FAQs on SSD and SSI
- Should I still hire an attorney if my request for benefits has already been denied?
- Can I still obtain SSD benefits if I am able to work occasionally or part-time?
- I am interested in applying for SSI but I do have some income. Will this count against me?
- Do I need to hire an attorney before I file a claim for Social Security Disability or SSI benefits?
- How does my attorney get paid for handling my Social Security Disability or SSI claim?
Yes. The vast majority of claims are denied initially. When you hire an experienced and knowledgeable Social Security attorney, he or she can file an appeal on your behalf, help gather the evidence needed to apply for benefits, and prepare you to give testimony at a Social Security hearing.
In many cases, the answer is yes. The Social Security rules require that you must be unable to engage in “substantial gainful employment” to be eligible for SSD benefits. However, if you are only working part-time or sporadically, you may still be eligible for Social Security benefits as long as your income does not exceed a particular monthly amount.
Social Security does not count all of your income when determining if you qualify for Supplemental Security Income. They do not consider the following—
- The first $20 per month of most income you receive
- The first $65 per month you earn from working and half the amount over $65
- Food stamps
- Shelter provided by private nonprofit organizations
- Most home energy assistance
You are not legally required to be represented by an attorney to file a claim for Social Security Disability or SSI benefits. However, retaining an attorney early in the process provides you with the benefit of legal advice throughout the process and helps assure that the claim that you submit is as comprehensive as possible to give you a chance for an earlier decision. Even if your claim is initially denied, you may have a better chance of success in the event of an appeal if your initial claim was presented properly. Likewise, sometimes the paperwork and other submissions required can be difficult to navigate and understand, especially if you are in pain or under the stress caused by a disabling condition. Some people do choose to file their claim themselves and only hire an attorney if their claim is denied at the initial level. Because the Social Security rules only allow a limited time frame in which to file an appeal, you should consult with an attorney as soon as possible if your claim is denied at the initial level. Because the appeals process will almost always involve a hearing before a Social Security judge and submission of a detailed, written legal argument to bolster your claim, your chances of success are significantly greater if you are represented during your appeal.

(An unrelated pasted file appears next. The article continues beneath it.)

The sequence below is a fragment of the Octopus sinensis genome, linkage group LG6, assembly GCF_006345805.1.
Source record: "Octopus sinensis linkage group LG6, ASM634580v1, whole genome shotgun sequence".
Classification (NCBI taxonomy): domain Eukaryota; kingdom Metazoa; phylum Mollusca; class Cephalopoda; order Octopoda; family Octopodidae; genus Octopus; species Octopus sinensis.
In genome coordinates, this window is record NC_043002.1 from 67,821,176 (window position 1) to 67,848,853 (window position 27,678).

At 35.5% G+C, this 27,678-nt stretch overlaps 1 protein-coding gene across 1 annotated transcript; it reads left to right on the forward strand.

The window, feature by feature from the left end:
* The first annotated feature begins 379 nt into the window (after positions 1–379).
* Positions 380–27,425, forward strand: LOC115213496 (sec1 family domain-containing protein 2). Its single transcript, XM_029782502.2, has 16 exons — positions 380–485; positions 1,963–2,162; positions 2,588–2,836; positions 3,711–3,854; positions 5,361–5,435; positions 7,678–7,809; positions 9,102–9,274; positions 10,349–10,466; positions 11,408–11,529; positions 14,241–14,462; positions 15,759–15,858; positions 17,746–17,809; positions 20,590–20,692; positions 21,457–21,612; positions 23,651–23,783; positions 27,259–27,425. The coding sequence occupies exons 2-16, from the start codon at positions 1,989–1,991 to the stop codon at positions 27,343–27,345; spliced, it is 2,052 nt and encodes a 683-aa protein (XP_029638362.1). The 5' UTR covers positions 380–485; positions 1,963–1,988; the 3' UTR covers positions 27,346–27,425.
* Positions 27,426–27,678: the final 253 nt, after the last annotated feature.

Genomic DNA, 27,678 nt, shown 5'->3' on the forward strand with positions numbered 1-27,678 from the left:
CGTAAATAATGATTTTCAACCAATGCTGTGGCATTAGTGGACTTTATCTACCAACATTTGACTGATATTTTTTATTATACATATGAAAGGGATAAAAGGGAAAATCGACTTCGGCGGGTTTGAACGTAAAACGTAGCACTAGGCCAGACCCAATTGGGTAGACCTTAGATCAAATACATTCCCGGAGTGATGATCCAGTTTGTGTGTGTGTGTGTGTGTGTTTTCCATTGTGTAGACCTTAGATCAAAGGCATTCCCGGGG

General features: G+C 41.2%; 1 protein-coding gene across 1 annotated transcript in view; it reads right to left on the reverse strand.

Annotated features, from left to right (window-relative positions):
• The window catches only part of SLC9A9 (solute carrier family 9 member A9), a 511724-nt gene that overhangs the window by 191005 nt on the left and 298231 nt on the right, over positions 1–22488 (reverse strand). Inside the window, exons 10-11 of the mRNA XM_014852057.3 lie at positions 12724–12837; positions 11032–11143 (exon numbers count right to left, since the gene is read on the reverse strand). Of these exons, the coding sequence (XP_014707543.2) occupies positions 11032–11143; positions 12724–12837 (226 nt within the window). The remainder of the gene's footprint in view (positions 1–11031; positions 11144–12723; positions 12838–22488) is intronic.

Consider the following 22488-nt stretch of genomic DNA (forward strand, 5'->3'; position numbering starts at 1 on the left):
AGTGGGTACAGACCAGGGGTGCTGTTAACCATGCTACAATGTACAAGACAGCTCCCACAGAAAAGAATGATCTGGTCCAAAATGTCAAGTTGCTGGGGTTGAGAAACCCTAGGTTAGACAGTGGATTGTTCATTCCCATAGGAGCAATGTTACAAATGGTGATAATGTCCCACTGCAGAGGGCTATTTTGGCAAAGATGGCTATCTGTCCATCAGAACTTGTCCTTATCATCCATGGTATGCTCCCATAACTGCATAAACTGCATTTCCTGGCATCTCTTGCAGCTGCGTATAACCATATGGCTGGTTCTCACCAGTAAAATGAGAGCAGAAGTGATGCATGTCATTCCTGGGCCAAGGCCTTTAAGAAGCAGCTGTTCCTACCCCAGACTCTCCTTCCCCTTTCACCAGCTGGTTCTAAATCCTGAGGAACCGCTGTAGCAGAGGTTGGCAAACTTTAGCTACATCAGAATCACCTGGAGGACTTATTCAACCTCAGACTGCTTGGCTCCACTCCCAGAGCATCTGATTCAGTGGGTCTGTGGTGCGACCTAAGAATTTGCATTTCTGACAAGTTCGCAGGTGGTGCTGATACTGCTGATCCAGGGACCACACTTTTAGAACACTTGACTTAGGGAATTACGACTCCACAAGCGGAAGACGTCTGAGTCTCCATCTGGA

Like personal injury and workers compensation claims, attorney fees in Social Security claims are contingent on a successful result and are governed by federal law. If you win your Social Security case, you will usually be entitled to payment of benefits retroactively (past due benefits which become payable only when you win your case). You will also be entitled to an ongoing, monthly benefit check. Under the law, attorney fees are calculated based upon 25 percent of the past due/retroactive benefits to which you are entitled but subject to a maximum fee of $6,000.00. There are no attorney fees charged or deducted from your ongoing, monthly Social Security check.